A companionway slider and hatch boards are the most common type of cabin entry on sailboats. Its seaworthy, lightweight, and inexpensive. Unfortunately, you can't leave the hatch open when its raining without getting water below. Swapping the hatch boards for a hinged door is a popular upgrade, but in many boats there simply isn't space for an opened door.
It takes practice to produce a perfect, mirror finish on varnished wood, but it is not so much a difficult task as an exacting one, where attention to detail and no short cuts are the secrets to success. Whether you are finishing new wood, refinishing old wood, or maintaining a finish in good condition, the basics are the same.
When the 28’ Pearson Triton appeared on the market in 1959, a revolution began in the boatbuilding industry. Fiberglass made economical mass production of boats a reality , and helped make sailing - and boat-owning - an activity for everyman. And Everywoman.For sailors who have never known boats built of anything but fiberglass, the changes in boatbuilding that can be attributed to the prosaic laminate of glass fibers and polyester resin are hard to imagine.
While new finishes-paint, epoxy, or varnish-may be beautiful to look at, they are also as slick as can be when a little seawater hits the surface. You can cover your handiwork with nonskid tape; slather on a coat of bland nonskid paint; try one of the nonskid paint additives like crushed walnut shells (favored by PS Technical Editor Ralph Naranjo); or you can try an easy, age-old method that PS tester Drew Frye favors: salted varnish (or paint).
An easy way to compute the do-it-yourself labor commitment involved is by timing how long it takes to scrape clean two 1-square-foot patches. The first is in the center of the least well-adhered paint; the second is in the midst of an intact portion of the bottom. Dry scrape each section with a thin-bladed putty knife and a sharp drag-type scraper, noting the time it takes to remove about 90 percent of the coating.
For many sailors, boatbuilding can be the ultimate do-it-yourself project. The skills derived pay off as extra dividends when it comes to repairs or fitting out projects aboard larger sailboats. And as Matt Zephry and his 12-year-old son Alex found out, sharing the boatbuilding process with a loved one is like passing along an important piece of family history. The father-son duo began their boatbuilding project without any plans. Their intention was to create a boat that was easy to row and could double as a sailing skiff for father-and-son fishing trips. Their dream boat-and first boatbuilding project-was a success, and the Z&S team launched Odyssey in time for a Fathers Day sail.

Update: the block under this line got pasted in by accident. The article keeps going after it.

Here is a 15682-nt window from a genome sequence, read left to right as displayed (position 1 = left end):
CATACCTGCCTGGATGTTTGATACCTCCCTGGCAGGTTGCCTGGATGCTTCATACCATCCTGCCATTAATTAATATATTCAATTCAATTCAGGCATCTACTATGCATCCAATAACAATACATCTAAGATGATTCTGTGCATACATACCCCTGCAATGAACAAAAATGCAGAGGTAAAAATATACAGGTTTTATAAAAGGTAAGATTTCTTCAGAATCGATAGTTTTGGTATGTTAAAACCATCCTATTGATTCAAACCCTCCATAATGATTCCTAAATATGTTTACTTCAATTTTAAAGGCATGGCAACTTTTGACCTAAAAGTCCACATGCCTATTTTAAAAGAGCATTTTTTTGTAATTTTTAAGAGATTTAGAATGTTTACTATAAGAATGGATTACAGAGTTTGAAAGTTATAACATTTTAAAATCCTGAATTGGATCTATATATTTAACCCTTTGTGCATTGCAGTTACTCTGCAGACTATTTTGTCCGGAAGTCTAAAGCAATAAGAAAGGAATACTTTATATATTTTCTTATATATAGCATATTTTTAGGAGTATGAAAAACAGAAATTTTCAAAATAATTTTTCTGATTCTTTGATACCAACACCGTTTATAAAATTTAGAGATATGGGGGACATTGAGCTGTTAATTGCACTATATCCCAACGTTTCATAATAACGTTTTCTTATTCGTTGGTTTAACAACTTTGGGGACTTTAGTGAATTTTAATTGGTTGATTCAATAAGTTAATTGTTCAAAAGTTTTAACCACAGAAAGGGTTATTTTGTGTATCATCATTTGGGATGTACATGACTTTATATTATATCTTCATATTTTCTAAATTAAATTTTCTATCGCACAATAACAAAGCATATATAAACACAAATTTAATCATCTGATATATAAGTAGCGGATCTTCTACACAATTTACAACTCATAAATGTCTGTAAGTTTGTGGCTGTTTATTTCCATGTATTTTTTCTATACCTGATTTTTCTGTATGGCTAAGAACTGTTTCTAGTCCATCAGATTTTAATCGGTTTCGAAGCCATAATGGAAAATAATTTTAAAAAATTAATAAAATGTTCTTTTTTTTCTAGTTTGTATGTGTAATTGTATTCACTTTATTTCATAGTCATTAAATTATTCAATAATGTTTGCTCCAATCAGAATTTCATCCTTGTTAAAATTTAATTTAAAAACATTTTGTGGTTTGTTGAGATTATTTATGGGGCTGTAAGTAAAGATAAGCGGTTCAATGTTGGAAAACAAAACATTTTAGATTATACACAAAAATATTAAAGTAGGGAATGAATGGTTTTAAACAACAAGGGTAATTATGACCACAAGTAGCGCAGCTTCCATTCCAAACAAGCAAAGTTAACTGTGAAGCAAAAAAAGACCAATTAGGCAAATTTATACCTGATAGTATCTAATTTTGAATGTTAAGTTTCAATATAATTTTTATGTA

With a little imagination and some inexpensive materials, you can put together a leakproof mast boot in a few hours. 1. Roofing Rubber One reliable boot sealer is self-adhesive ethylene propylene diene monomer (EPDM), a common rubber-membrane roofing material. Sold at local building supply stores, the rubber is black in color and comes in a roll that is 5 inches wide. (Dont confuse it with ice and water shield, which is much thinner.) Peeling the plastic backing from the underside of the EPDM material exposes the sticky side. Arrange precut strips prior to permanent installation. We suggest using American-made products as the imported stuff doesn't adhere well to itself.
Gelcoat provides a fiberglass boat with a hard, water-resistant protective shell. When new, its polished and waxed to a bright shine, but after a few years of facing the elements-especially damaging UV rays-gelcoat will begin to oxidize and turn into a dull, chalky film on the surface. There are a few ways to remedy an oxidation problem (see Tips & Techniques), but for this article, we focused on coarse and medium-coarse rubbing compounds, which can be buffed on to remove the chalky layer and fine scratches. The tests evaluated ease of use, ability to remove oxidation and scratches, and whether they left swirl marks; testers also considered price, availability, and eco-friendliness.
Fueling a boat has never been as easy as fueling a car. Spills-exacerbated by poorly designed fill pipes and vents-are common. The U.S. Environmental Protection Agency (EPA) has updated the fill and vent requirements on boats to prevent these spills, but they only apply to new gasoline-powered boats. New jerry cans designed to prevent spills and comply with new emission standards arent making things easier. Most are hard to control and slow during filling, spill prone, and break after limited use.